Shot of Lake Rotorua in New Zealand from its southern shore near sunset. Found this spot off Memorial Drive near the town centre of Rotorua.
Lake Rotorua is the second largest lake on the North Island. The lake is an old crater from a volcano that last erupted 240,000 years ago. The view made me forget about the sulphur smell due to the continued thermal activity in the area. Make sure to checkout some nearby hot springs, geysers and hot mud pools.
Auckland is New Zealand’s biggest city and urban area, much of which sits within a volcanic field. Because of that there are fifty dormant volcanoes and craters in Greater Auckland. Mount Eden is one of the more well-known ones. It’s Māori name is Maungawhau which means the Mountain of the Whau tree.
Mount Eden is a major tourist attraction and is the highest point in the city, reaching 196 meters at its summit. The crater is fifty meters deep and has been dormant since it erupted 28,000 years ago. It’s unlikely that it will ever erupt again. More than likely an eruption would occur at a new site in the area.
Located about five kilometers outside the city centre, driving, taking the bus or going for a stroll to get to is an easy proposition. There are plenty of walking areas at the top.
Once at the top you can get great panoramic views of Auckland, the harbours and the skyline.
A shot of suburbia as far as the eye can see.
What a lot of people like is unlike the Sky Tower, it’s free and you can go there twenty-four hours a day.
Looking towards the northeast you can see Rangitoto Island, the youngest and biggest area volcano, erupting and forming that island about 600 years ago.
Atop Mount Eden sits a survey marker which attracts a lot of tourist attention, Surveyor’s Monument. A survey marker is placed to mark a key survey point on the earth’s surface and is used in land surveying.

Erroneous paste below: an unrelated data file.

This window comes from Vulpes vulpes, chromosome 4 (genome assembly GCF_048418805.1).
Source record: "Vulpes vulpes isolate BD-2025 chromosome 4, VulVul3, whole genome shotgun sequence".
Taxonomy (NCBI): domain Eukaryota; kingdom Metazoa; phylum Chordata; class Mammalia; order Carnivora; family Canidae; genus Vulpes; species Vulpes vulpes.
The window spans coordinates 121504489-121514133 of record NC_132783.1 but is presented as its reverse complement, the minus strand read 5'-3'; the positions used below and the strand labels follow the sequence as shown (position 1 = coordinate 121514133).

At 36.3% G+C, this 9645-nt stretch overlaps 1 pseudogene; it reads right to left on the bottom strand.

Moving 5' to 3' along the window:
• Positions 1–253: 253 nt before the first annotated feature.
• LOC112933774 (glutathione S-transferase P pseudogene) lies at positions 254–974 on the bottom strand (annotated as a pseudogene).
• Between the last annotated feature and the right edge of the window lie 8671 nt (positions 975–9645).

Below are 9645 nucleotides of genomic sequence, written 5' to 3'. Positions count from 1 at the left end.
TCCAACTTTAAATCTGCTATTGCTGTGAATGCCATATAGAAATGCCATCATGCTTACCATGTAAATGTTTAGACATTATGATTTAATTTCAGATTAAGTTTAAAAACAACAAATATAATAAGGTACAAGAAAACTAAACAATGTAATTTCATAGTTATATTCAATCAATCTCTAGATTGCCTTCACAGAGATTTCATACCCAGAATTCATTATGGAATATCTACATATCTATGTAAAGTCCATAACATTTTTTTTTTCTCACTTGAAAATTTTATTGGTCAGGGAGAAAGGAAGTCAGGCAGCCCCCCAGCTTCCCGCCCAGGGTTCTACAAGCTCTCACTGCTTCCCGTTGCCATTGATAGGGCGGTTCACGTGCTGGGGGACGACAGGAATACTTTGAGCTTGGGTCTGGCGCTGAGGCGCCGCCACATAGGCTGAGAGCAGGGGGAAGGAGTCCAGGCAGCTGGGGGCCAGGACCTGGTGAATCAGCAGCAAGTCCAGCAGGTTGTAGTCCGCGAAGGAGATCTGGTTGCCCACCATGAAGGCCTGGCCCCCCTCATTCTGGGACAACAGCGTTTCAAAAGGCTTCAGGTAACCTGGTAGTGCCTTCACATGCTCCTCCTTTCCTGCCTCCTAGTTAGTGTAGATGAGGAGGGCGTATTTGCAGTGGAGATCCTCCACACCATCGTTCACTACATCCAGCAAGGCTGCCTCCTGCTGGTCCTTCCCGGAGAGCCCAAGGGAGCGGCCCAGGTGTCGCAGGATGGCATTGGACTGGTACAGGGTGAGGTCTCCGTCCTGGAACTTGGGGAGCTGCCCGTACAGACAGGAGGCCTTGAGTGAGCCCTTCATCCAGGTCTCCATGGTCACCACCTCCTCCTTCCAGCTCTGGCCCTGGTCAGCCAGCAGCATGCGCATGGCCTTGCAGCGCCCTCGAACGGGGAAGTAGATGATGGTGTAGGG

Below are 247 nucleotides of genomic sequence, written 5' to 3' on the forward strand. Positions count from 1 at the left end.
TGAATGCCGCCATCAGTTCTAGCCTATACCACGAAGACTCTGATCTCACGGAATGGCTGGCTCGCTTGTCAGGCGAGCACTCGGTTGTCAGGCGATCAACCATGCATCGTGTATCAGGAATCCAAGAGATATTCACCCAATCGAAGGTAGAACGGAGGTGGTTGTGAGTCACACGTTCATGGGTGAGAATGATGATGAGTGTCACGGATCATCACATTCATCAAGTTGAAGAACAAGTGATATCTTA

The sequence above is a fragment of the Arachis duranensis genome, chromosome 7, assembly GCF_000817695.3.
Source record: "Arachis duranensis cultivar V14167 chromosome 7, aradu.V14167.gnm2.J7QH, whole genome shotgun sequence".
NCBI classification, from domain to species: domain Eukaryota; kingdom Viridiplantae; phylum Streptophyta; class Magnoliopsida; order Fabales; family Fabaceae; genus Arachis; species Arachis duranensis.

An interesting fact: Up until a few years ago you would have been able to see cattle within Maungawhau. Rats. It’s not everyday you can see cattle and a skyline in the same photo. Of course I had to find some older photos online.
Whenever you’re in Auckland make sure to make the trek over to Mount Eden (Maungawhau). What other craters, dormant volcanoes would you recommend visiting in greater Auckland? Anywhere?
You have another day in Auckland and you’re looking for another beach to explore, one that’s off the beaten path. Head over to the east coast of the Coromandel Peninsula, about a two hours drive and you’ll reach Opoutere Recreation Reserve off State Highway 25.
Opoutere Beach is the last undeveloped white sand beach on the Coromandel Peninsula. The beach is protected from development by pine forest that runs alongside it’s five kilometer length. You’ll go through this pine forest as it’s a ten minute walk to the beach and coast from the main parking area.
When you get to the coastline, you’ll arrive on the south end of the beach. Opoutere Beach is a white, quartz sand surf beach and a popular remote spot for surfing and swimming. The waters are tranquil and clear in the area and in Wharekawa Harbour which begins at the south end of the beach.
Looking out into the Pacific Ocean you can see several small islands off in the distance including Hikunui Island.
The other parts of the beach (the central and more northern parts) are off the main path and are considered clothing-optional. If you’re a bird watcher checkout the nearby Opoutere Wildlife Refuge Reserve.